Huffpost Politics

Guns In School: Oklahoma Residents Explain Why They Don't Want To Arm Teachers

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Do Okies want schoolteachers to carry guns? Not the ones we're hearing from.

Almost 200 Oklahoma residents responded to a HuffPost email survey this week concerning a bill introduced by state Rep. Mark McCullough (R-Sapulpa) in the wake of the Sandy Hook Elementary School shooting. McCullough's bill would provide police training for teachers who want it, and would allow teachers and administrators who have a concealed carry permit to carry their guns during school hours.

McCullough has said that the police training proposal would allow teachers to provide law enforcement services in addition to teaching and would make them prepared to deal with mass murderers in classrooms.

A clear majority of the Oklahoma readers who wrote in to us said they did not think McCullough's proposal would have a positive effect. All in all, 151 readers told us they thought McCullough's bill would not make schools any safer. (This follows the opinion of many school safety experts, who say that having more armed authority figures in a school is not a guaranteed way to keep the peace.) Only 41 readers said they thought it would improve school safety.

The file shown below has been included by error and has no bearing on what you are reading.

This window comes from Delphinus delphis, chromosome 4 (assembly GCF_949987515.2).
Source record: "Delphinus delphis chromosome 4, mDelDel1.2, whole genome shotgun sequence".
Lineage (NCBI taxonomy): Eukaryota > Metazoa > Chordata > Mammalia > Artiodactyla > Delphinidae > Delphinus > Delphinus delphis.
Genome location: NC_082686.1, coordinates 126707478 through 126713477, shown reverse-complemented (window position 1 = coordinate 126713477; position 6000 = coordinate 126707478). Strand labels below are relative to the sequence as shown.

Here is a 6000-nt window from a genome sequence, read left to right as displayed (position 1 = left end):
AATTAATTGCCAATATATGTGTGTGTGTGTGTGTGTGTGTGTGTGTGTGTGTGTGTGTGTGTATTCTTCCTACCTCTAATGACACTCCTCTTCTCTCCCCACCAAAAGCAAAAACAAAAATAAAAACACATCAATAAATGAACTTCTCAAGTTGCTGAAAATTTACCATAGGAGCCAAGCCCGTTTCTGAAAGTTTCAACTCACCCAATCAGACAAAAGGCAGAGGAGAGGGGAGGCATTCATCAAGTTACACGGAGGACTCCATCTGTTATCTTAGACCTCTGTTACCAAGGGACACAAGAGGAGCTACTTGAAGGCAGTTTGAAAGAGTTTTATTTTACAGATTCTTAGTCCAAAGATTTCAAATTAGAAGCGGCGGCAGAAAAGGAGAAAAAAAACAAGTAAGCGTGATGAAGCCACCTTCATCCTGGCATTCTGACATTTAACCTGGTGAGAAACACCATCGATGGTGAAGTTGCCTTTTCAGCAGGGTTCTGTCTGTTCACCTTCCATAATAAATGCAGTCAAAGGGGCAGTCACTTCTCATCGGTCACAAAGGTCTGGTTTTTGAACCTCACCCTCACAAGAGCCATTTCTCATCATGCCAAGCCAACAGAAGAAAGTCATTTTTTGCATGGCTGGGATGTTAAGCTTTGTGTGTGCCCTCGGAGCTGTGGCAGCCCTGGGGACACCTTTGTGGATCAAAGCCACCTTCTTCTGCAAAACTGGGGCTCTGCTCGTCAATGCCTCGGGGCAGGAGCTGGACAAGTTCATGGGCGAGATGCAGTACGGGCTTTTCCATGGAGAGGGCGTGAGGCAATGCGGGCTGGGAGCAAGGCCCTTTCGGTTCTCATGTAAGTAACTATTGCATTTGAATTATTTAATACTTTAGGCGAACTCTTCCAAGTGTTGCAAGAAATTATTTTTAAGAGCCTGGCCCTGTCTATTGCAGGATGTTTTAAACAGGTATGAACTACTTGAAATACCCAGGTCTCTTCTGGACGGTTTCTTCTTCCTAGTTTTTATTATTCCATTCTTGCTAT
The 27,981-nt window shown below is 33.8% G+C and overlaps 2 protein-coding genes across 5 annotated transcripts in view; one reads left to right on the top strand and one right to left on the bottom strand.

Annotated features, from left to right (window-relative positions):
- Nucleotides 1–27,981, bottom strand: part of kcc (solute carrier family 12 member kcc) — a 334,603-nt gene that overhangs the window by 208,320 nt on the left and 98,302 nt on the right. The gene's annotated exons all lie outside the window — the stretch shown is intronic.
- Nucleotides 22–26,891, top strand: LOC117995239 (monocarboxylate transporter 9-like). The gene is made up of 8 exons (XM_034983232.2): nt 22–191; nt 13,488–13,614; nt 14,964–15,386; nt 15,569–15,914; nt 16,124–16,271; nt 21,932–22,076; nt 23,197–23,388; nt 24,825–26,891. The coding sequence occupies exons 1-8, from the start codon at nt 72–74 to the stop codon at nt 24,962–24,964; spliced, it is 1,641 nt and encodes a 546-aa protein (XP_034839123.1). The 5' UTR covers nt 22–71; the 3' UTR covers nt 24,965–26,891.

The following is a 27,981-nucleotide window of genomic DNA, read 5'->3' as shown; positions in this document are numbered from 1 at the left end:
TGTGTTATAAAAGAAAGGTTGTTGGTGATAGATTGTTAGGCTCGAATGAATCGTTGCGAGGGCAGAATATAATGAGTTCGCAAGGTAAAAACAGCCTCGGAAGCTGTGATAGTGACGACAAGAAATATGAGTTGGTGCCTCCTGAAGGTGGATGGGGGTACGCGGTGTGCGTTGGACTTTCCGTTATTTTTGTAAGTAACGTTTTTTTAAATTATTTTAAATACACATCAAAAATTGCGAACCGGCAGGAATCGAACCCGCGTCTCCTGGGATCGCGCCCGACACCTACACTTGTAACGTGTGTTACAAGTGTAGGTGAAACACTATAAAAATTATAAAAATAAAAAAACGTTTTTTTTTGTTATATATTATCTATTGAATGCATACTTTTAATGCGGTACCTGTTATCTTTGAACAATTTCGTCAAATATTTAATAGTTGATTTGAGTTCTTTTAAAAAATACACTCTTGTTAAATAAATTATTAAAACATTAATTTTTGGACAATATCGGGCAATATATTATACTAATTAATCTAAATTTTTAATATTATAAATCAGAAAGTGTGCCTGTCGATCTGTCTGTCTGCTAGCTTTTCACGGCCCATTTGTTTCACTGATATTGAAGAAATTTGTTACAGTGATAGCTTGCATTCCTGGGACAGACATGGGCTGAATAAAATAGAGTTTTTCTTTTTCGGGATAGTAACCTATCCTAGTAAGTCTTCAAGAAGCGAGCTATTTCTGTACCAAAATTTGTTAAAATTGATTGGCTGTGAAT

Many of those who wrote us were current or former teachers, or had a loved one who'd worked in a school. A number of these readers said they wouldn't necessarily object to having armed authority figures in a school, but that the responsibility shouldn't fall to the teachers. From a retired teacher and social worker:

There are ways to protect your children in school other than shooting the intruder. Guards are for that and can carry guns.

Another reader, from the city of Norman, pointed out some practical concerns about keeping guns in the classroom:

The intruder (or God forbid, student) who decides to go on a shooting spree will always have the advantage of surprise. If a teacher is to respond quickly enough to be effective, she must have the gun loaded and easily available at all times, which means it will be loaded and easily available to ANYONE.

A third reader had more thoughts in this vein:

I am a retired Oklahoma City Public School Administrator and I can assure you, putting guns in the hands of teachers is not the answer.

For 32 years I worked with teenagers, some of which were full-fledged gang members. Students are extremely uncanny in how they can obtain various items they should not have in their possession.